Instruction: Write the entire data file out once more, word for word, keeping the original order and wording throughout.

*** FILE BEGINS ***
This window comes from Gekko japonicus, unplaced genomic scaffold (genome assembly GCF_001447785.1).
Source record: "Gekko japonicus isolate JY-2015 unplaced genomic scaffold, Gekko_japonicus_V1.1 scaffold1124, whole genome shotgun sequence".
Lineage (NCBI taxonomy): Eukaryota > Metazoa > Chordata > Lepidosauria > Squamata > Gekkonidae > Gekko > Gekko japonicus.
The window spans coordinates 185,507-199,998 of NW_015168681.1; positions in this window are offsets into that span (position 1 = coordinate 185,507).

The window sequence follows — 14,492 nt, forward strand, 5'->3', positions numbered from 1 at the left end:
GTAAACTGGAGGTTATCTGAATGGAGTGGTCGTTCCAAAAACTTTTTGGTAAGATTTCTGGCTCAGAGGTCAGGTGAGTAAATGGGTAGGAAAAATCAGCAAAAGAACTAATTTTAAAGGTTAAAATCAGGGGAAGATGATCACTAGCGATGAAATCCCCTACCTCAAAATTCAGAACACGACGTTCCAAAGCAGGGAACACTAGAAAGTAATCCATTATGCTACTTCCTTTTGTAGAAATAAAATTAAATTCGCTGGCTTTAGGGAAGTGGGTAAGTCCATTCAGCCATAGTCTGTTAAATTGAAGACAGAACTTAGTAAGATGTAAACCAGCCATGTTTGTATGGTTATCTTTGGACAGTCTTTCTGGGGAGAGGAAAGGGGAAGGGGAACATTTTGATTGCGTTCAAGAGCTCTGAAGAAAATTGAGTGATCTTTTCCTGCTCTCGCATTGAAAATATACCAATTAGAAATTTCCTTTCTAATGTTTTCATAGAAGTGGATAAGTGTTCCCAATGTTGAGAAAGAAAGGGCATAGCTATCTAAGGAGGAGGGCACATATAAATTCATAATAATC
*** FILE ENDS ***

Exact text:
This window comes from Gekko japonicus, unplaced genomic scaffold (genome assembly GCF_001447785.1).
Source record: "Gekko japonicus isolate JY-2015 unplaced genomic scaffold, Gekko_japonicus_V1.1 scaffold1124, whole genome shotgun sequence".
Lineage (NCBI taxonomy): Eukaryota > Metazoa > Chordata > Lepidosauria > Squamata > Gekkonidae > Gekko > Gekko japonicus.
The window spans coordinates 185,507-199,998 of NW_015168681.1; positions in this window are offsets into that span (position 1 = coordinate 185,507).

The window sequence follows — 14,492 nt, forward strand, 5'->3', positions numbered from 1 at the left end:
GTAAACTGGAGGTTATCTGAATGGAGTGGTCGTTCCAAAAACTTTTTGGTAAGATTTCTGGCTCAGAGGTCAGGTGAGTAAATGGGTAGGAAAAATCAGCAAAAGAACTAATTTTAAAGGTTAAAATCAGGGGAAGATGATCACTAGCGATGAAATCCCCTACCTCAAAATTCAGAACACGACGTTCCAAAGCAGGGAACACTAGAAAGTAATCCATTATGCTACTTCCTTTTGTAGAAATAAAATTAAATTCGCTGGCTTTAGGGAAGTGGGTAAGTCCATTCAGCCATAGTCTGTTAAATTGAAGACAGAACTTAGTAAGATGTAAACCAGCCATGTTTGTATGGTTATCTTTGGACAGTCTTTCTGGGGAGAGGAAAGGGGAAGGGGAACATTTTGATTGCGTTCAAGAGCTCTGAAGAAAATTGAGTGATCTTTTCCTGCTCTCGCATTGAAAATATACCAATTAGAAATTTCCTTTCTAATGTTTTCATAGAAGTGGATAAGTGTTCCCAATGTTGAGAAAGAAAGGGCATAGCTATCTAAGGAGGAGGGCACATATAAATTCATAATAATC